(aka school librarian) a thirty-something 6th grade teacher came in and
blurted, “Books set in the 1960s are historical fiction, right?” I felt as if he’d
slapped me. I remember the 1960s! Historical fiction is ancient Rome or the
Civil War or at least World War II—not something I remember getting dressed for!
But according to some sources, he may be right.
historical fiction. Set in 1968 in upstate New York, it’s based on memories
that are very clear to me. But despite how it’s classified, writing in a past
time and trying to keep it accurate is sometimes like ice dancing without
skating lessons. Here are the dilemmas I’ve encountered.
NY after breaking off her engagement to a famous local musician. She wants to escape
to a quiet life where no one recognizes her, but, as an English teacher, she
must finish out the school year. Thus begins my problem.
the assassination of Robert Kennedy just two weeks earlier. That puts her move
to the Cavanaugh House in mid-June where she meets an essential character who
invites her to a July 4th celebration. Events at that party are
critical to the plot. So what’s the problem? In New York State, school
calendars end in late June (I graduated high school on June 27!) so she would
not have time to move, get the house habitable and meet this character before
July 4. My choices are: 1. Have Jesse resign her position early, perhaps right
before exams, and move in mid-June, or 2. Rearrange my plot structure and
timing. I tried writing solution #1 into my manuscript and the blood in my
teacher veins curdled. Jesse is a dedicated teacher. Dedicated teachers don’t
resign their positions early because of broken engagements. Ergo, Jesse stays
through the end of the year. That means I move on to solution #2.
party to a Founder’s Day party celebrating the establishment of the Wyndham
family estate and vineyard. A pretty easy fix, but it will require many
extensive changes because the event is referred to throughout the novel. Plus,
the timeframe of the novel is just the summer months, so I have to double-check
the domino effect of changing the date of the celebration on subsequent events.
accomplish, but harder to accept. Jesse has moved into the Cavanaugh House which
has been abandoned for 28 years and is mice-infested. She supports the Woman’s
Liberation movement and is sensitive to any remark that sounds chauvinistic. In
this scene, Joe, her eventual romantic interest, teases her:
glanced at the items in her shopping cart.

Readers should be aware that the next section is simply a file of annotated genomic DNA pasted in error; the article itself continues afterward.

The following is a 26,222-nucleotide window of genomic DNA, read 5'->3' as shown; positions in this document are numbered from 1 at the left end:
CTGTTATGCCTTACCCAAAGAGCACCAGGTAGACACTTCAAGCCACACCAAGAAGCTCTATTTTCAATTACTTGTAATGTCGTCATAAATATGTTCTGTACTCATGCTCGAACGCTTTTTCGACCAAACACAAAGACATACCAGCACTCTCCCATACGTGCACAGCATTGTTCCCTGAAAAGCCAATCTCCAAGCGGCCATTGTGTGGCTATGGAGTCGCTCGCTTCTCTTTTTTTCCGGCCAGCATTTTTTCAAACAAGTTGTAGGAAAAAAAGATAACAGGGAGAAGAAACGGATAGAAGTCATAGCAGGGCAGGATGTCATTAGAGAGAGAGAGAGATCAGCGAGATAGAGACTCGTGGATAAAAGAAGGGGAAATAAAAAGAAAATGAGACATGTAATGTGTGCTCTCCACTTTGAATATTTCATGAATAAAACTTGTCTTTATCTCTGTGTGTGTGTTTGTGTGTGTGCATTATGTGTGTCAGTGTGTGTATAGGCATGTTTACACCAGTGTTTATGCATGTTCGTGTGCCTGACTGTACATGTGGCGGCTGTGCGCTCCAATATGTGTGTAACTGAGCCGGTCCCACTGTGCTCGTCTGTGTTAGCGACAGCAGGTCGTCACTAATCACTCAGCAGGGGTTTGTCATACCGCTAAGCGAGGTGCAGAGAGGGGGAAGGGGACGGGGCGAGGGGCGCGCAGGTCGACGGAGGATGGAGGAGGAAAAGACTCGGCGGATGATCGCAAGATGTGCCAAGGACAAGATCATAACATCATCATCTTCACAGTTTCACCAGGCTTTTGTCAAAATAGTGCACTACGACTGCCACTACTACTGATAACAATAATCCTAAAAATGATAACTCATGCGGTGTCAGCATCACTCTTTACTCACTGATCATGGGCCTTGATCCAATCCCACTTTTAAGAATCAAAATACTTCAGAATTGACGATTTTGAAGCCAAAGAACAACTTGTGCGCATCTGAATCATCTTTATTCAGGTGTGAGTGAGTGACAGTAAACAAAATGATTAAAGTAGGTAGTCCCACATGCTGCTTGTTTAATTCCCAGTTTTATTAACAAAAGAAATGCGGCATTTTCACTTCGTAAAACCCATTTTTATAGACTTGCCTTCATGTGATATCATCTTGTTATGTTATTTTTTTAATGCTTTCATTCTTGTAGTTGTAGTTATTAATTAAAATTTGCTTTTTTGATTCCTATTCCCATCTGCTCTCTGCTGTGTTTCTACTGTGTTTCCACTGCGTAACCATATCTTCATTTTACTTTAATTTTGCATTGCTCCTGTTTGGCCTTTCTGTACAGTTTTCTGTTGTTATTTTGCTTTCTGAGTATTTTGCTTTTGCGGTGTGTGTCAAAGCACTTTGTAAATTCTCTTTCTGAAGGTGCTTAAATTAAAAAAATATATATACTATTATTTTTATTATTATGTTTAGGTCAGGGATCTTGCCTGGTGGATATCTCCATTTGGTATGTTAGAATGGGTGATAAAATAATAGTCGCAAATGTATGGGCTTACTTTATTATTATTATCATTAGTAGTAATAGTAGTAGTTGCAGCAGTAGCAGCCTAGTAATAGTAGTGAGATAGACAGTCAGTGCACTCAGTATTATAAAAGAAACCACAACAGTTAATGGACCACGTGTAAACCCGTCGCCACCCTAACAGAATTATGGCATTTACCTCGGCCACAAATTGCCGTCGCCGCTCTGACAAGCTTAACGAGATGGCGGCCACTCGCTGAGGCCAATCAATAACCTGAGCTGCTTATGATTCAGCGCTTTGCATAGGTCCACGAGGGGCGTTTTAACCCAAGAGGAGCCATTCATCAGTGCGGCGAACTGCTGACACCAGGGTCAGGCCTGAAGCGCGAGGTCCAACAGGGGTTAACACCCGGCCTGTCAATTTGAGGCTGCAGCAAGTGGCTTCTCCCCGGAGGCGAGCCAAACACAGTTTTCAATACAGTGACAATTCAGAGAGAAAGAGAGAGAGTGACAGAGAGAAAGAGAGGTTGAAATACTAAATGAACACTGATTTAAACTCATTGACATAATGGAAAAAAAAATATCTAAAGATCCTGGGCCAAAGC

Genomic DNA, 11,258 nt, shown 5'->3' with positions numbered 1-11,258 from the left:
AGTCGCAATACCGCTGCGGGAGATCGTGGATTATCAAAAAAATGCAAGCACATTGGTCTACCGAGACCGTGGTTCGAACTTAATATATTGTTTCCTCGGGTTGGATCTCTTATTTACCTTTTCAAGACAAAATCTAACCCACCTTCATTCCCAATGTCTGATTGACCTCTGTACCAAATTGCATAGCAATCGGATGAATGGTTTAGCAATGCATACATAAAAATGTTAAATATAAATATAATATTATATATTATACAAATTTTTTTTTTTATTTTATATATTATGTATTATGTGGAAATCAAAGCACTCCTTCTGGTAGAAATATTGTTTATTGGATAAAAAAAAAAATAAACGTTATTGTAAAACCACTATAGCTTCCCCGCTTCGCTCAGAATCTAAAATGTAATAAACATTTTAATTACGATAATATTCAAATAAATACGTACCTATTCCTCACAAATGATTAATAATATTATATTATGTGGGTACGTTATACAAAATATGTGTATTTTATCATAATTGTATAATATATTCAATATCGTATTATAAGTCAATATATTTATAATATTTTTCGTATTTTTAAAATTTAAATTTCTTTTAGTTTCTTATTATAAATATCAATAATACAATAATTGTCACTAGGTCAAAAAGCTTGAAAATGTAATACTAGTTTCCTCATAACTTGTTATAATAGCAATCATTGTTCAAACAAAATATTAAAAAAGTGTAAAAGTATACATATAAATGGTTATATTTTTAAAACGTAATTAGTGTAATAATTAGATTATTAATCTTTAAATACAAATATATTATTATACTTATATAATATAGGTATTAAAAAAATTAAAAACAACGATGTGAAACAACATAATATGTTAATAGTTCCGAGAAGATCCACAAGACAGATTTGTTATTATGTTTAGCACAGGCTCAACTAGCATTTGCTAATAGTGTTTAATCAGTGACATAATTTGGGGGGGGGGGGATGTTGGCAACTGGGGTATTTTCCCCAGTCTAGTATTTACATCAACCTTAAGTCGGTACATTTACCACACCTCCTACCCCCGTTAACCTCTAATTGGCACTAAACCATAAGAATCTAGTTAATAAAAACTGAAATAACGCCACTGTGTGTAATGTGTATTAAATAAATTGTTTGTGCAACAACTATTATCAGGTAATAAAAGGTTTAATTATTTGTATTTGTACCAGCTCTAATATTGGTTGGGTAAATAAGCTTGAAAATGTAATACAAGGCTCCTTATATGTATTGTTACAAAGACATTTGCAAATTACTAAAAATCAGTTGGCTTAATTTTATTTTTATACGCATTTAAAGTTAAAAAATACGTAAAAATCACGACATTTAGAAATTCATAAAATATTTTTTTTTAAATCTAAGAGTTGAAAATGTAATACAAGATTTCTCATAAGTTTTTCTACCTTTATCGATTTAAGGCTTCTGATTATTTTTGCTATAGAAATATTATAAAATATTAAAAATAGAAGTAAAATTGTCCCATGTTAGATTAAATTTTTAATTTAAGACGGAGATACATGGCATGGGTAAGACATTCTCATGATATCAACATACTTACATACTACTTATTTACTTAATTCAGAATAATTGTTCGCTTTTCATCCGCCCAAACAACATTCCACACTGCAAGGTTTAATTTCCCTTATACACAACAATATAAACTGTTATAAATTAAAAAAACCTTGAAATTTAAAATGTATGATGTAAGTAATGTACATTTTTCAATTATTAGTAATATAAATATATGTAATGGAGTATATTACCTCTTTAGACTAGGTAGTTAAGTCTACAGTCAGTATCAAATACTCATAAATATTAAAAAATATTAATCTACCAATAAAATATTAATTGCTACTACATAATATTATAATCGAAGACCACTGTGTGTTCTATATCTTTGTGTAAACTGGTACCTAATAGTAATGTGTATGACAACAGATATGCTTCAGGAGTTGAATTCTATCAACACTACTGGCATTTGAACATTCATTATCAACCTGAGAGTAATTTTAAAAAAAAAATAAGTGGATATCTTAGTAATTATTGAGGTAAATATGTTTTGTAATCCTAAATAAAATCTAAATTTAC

like you’re going to be a busy lady—woman,” he corrected. “I can’t get this new
that he tried, heck, that he even was aware of it, she smiled.
getting ready for Erik to bomb my house. He said the subsequent clean-up effort
could be daunting.”
is he coming to do that?” he asked.
bombing on Monday, we’re cleaning up the carcasses on Tuesday and I can move in
and start to clean on Wednesday.”
stifled a grin. “Wow, it used to be laundry on Monday, ironing on Tuesday,
shopping on Wednesday. ‘You’ve come a long way, baby.’.”
flared and she leaned her face into his. He held up his hands in a defensive
was just pulling your chain,” he laughed.
realized he had anticipated her scolding.
were earning some brownie points a minute ago, but you just lost ‘em.” She
scowled at him.
there was one problem…it takes place in June 1968 and Virginia Slims came out
with the “You’ve come a long way, baby” slogan in late July 1968. One month!!!
In order to be historically accurate, I had to change the line, “You’ve come a
long way baby” to “This women’s lib thing is really working.” Arghhh!
writing historical fiction is the ability to immerse readers into a time period
that is so
well-defined by everyday items such as clothing, automobiles, music
or simple facts such as access to only one telephone located in the first floor
hall. This kind of element allows the suspense to build because communication
is not so instantly available.
Cavanaugh House will be delayed a bit because of this additional editing, but I
believe the story will be stronger for it. No revisionist history, here. I’ve
come a long way, baby.